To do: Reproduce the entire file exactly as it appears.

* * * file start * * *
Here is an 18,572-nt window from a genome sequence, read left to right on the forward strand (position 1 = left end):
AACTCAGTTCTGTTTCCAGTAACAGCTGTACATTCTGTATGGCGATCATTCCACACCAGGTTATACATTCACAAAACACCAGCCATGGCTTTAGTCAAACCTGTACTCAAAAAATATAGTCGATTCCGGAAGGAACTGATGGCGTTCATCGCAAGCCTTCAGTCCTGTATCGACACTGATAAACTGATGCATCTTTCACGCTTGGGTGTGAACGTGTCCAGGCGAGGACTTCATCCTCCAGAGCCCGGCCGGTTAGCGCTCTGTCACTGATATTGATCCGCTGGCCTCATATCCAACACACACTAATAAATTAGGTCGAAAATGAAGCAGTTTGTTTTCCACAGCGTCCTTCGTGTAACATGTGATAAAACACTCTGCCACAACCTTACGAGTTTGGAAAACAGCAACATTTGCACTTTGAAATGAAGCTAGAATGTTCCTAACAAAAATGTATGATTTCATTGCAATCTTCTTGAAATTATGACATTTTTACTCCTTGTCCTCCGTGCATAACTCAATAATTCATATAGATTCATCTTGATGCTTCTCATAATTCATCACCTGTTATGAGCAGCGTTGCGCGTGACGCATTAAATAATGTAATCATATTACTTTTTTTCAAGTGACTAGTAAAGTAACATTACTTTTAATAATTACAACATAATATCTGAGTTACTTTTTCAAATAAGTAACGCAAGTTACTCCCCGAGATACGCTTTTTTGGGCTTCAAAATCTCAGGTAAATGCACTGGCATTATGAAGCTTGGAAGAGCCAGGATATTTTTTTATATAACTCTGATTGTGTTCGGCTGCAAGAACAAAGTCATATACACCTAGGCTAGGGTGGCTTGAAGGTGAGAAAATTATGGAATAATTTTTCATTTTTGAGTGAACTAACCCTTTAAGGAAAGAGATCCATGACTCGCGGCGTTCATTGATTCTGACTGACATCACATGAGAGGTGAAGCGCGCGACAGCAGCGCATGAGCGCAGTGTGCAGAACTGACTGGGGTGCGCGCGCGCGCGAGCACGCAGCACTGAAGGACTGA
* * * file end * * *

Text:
Here is an 18,572-nt window from a genome sequence, read left to right on the forward strand (position 1 = left end):
AACTCAGTTCTGTTTCCAGTAACAGCTGTACATTCTGTATGGCGATCATTCCACACCAGGTTATACATTCACAAAACACCAGCCATGGCTTTAGTCAAACCTGTACTCAAAAAATATAGTCGATTCCGGAAGGAACTGATGGCGTTCATCGCAAGCCTTCAGTCCTGTATCGACACTGATAAACTGATGCATCTTTCACGCTTGGGTGTGAACGTGTCCAGGCGAGGACTTCATCCTCCAGAGCCCGGCCGGTTAGCGCTCTGTCACTGATATTGATCCGCTGGCCTCATATCCAACACACACTAATAAATTAGGTCGAAAATGAAGCAGTTTGTTTTCCACAGCGTCCTTCGTGTAACATGTGATAAAACACTCTGCCACAACCTTACGAGTTTGGAAAACAGCAACATTTGCACTTTGAAATGAAGCTAGAATGTTCCTAACAAAAATGTATGATTTCATTGCAATCTTCTTGAAATTATGACATTTTTACTCCTTGTCCTCCGTGCATAACTCAATAATTCATATAGATTCATCTTGATGCTTCTCATAATTCATCACCTGTTATGAGCAGCGTTGCGCGTGACGCATTAAATAATGTAATCATATTACTTTTTTTCAAGTGACTAGTAAAGTAACATTACTTTTAATAATTACAACATAATATCTGAGTTACTTTTTCAAATAAGTAACGCAAGTTACTCCCCGAGATACGCTTTTTTGGGCTTCAAAATCTCAGGTAAATGCACTGGCATTATGAAGCTTGGAAGAGCCAGGATATTTTTTTATATAACTCTGATTGTGTTCGGCTGCAAGAACAAAGTCATATACACCTAGGCTAGGGTGGCTTGAAGGTGAGAAAATTATGGAATAATTTTTCATTTTTGAGTGAACTAACCCTTTAAGGAAAGAGATCCATGACTCGCGGCGTTCATTGATTCTGACTGACATCACATGAGAGGTGAAGCGCGCGACAGCAGCGCATGAGCGCAGTGTGCAGAACTGACTGGGGTGCGCGCGCGCGCGAGCACGCAGCACTGAAGGACTGA